Story Of A Rabbit @ Barbican Pit, London

performed by

Hugh Hughes and Aled Williams
This is a show about death. It is also a show about tea and atoms and sawdust and, of course, a rabbit. But mainly it is a show about death. We know this because the word DEATH is projected on the back wall and because Hugh Hughes, the shows main performer, tells us that it is.

Hugh Hughes is actually the creation of actor Shon Dale-Jones: hes a persona, a character, an alter-ego. As Hughes, he is a genial chap, warm and engaging, with a fondness for whimsy; hes a man who takes a delight in details, in the tiny things that are often overlooked. He greets his audience individually as they file into the Pit, shaking hands, and, once seats have been taken, there is even talk of cups of tea, though only one is actually served. There then follows a further few minutes of banter with the audience, before the show proper begins.

There are two distinct narrative threads that, as Hughes informs us, will collide with each other at some point. In 1995 Hughes agreed to look after his neighbours rabbit while she went away for a few days. Then the rabbit died while in his care, as rabbits sometimes do. In 2001 Hughes received a phone call from his brother telling him his father had died. Fathers, it turns out, are as susceptible to death as rabbits.

Hughes repeatedly switches between these two stories, in a way that is somehow more affecting than if had he simply stood there and spoke about the death of his dad. The stories colour and feed one another. There are some incredibly tender moments, piercing details, as he recalls the banal things the mouth says and odd places the brain goes when one is ambushed by loss. These are interspersed with comic and endearing sequences, like Hughes miming trying to fit a rabbit, stiff with rigor mortis, into a cardboard box that is too small.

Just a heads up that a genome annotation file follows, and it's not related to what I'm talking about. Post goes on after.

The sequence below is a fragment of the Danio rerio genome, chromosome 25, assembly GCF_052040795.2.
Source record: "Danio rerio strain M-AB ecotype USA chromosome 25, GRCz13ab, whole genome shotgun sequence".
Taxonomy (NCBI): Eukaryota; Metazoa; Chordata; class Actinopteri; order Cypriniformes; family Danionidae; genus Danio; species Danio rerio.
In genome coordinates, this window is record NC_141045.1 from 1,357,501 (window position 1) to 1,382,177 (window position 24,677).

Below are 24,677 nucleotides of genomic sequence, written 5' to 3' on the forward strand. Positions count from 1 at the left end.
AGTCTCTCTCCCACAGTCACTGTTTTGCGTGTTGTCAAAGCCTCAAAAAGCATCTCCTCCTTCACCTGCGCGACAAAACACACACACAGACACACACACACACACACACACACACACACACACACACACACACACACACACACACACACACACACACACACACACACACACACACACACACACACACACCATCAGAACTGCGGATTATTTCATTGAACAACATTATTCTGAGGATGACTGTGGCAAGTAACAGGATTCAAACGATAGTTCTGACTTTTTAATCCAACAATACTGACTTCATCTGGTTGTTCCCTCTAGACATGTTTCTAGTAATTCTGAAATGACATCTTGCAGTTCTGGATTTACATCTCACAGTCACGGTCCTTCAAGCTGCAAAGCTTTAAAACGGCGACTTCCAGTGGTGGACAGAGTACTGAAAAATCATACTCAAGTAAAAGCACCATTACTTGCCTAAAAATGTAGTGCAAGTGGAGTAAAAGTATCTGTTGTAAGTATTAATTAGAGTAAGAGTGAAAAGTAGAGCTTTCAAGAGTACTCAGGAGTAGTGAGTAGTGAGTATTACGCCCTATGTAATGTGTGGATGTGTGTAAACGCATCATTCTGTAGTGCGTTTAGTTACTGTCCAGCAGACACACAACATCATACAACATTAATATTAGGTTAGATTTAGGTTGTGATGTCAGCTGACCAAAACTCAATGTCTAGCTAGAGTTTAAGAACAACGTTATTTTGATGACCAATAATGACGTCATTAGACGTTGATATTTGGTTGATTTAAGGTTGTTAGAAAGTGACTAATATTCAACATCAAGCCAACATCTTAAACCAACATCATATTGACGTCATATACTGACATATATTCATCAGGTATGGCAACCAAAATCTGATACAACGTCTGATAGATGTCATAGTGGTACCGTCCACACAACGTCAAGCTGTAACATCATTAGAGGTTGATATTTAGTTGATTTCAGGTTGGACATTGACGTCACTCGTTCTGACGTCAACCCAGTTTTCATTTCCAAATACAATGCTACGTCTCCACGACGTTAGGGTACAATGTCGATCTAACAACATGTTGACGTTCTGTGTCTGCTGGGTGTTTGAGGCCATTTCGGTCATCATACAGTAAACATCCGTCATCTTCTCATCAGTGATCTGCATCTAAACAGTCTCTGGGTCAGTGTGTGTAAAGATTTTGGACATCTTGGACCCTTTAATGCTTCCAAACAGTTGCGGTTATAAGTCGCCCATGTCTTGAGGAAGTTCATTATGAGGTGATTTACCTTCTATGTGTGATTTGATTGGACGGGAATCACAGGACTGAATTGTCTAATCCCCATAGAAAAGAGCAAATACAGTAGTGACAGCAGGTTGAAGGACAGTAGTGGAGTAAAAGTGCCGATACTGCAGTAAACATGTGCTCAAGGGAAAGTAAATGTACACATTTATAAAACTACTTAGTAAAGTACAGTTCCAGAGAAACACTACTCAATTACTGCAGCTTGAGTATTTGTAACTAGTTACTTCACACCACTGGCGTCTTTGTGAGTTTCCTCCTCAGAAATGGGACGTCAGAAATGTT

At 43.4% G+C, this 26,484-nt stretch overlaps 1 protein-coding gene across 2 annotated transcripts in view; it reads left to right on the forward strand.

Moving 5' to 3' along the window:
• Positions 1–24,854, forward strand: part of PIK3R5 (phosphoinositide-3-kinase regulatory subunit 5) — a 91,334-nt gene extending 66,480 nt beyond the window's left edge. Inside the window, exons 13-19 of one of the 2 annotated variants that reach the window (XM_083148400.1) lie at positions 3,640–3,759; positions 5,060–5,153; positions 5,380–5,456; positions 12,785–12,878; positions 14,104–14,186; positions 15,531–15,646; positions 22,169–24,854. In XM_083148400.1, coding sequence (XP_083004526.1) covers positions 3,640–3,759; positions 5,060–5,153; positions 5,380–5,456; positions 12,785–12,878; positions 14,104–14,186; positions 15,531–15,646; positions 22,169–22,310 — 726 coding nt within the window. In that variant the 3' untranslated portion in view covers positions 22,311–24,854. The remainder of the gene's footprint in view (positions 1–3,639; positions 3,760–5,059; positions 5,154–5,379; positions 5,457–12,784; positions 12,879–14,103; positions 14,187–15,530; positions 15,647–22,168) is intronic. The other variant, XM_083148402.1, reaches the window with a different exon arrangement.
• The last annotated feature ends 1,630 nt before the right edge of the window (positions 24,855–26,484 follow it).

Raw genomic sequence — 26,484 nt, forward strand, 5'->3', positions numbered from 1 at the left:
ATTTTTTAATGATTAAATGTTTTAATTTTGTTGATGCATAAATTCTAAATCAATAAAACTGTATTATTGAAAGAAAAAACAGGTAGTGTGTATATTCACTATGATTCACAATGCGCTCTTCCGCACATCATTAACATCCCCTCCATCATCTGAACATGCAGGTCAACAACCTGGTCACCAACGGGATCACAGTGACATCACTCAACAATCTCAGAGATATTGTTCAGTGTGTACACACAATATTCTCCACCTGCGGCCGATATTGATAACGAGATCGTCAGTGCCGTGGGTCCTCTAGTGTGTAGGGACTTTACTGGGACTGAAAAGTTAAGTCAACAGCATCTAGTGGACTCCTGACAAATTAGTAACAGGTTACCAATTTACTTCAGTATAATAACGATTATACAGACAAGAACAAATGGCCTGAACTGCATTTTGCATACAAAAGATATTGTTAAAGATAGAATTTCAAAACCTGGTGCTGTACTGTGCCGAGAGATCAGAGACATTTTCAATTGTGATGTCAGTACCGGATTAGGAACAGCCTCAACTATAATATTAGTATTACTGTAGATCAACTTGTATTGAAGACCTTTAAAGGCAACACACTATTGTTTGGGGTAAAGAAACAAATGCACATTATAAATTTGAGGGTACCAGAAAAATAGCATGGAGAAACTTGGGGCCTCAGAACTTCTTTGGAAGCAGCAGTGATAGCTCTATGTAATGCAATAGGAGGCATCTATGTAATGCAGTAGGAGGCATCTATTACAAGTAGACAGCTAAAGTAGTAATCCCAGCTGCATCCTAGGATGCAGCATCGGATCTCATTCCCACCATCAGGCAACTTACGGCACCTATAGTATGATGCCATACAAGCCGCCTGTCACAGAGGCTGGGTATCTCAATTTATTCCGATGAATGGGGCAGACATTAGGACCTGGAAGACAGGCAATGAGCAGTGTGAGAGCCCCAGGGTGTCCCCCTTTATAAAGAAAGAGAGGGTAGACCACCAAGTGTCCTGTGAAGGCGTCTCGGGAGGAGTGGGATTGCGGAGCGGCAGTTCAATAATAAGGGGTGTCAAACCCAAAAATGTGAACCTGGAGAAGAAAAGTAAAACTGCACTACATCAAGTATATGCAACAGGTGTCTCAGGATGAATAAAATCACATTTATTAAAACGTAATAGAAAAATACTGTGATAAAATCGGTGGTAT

To supplement his stories, Hughes employs flipcharts and power point, filmed footage, childhood photographs and music, supplied live by Aled Williams. He even involves the audience in a song at one point. This collage approach fits the material well, and in his eye-wide fascination and openness, Hughes elicits tears from the audience on more than one occasion: the tying of a tie on his funeral suit, the graph he sketched to show where his fathers soul was in relation to him as he took the train back to London. When he used an action man doll to depict his fathers final fall, I felt my throat tighten and my eyes moisten.

Id thought that Hughes persona might be a barrier, an obstruction, but while his boyish wonder is overdone at times, this blurring of the lines between fiction and reality soon ceased to matter. There is beauty here and what is real and not real becomes less relevant. (Hughes uses a quote by Luis Buuel: “fantasy and reality are equally personal and equally felt, and therefore their confusion is a matter of relative importance”). The show makes you think about how people are connected, about how life is part of death and death part of life, it makes you smile, frequently, and it also makes you think about your own loved ones, your own memories. Taken on its own particular terms, the show is a delight.

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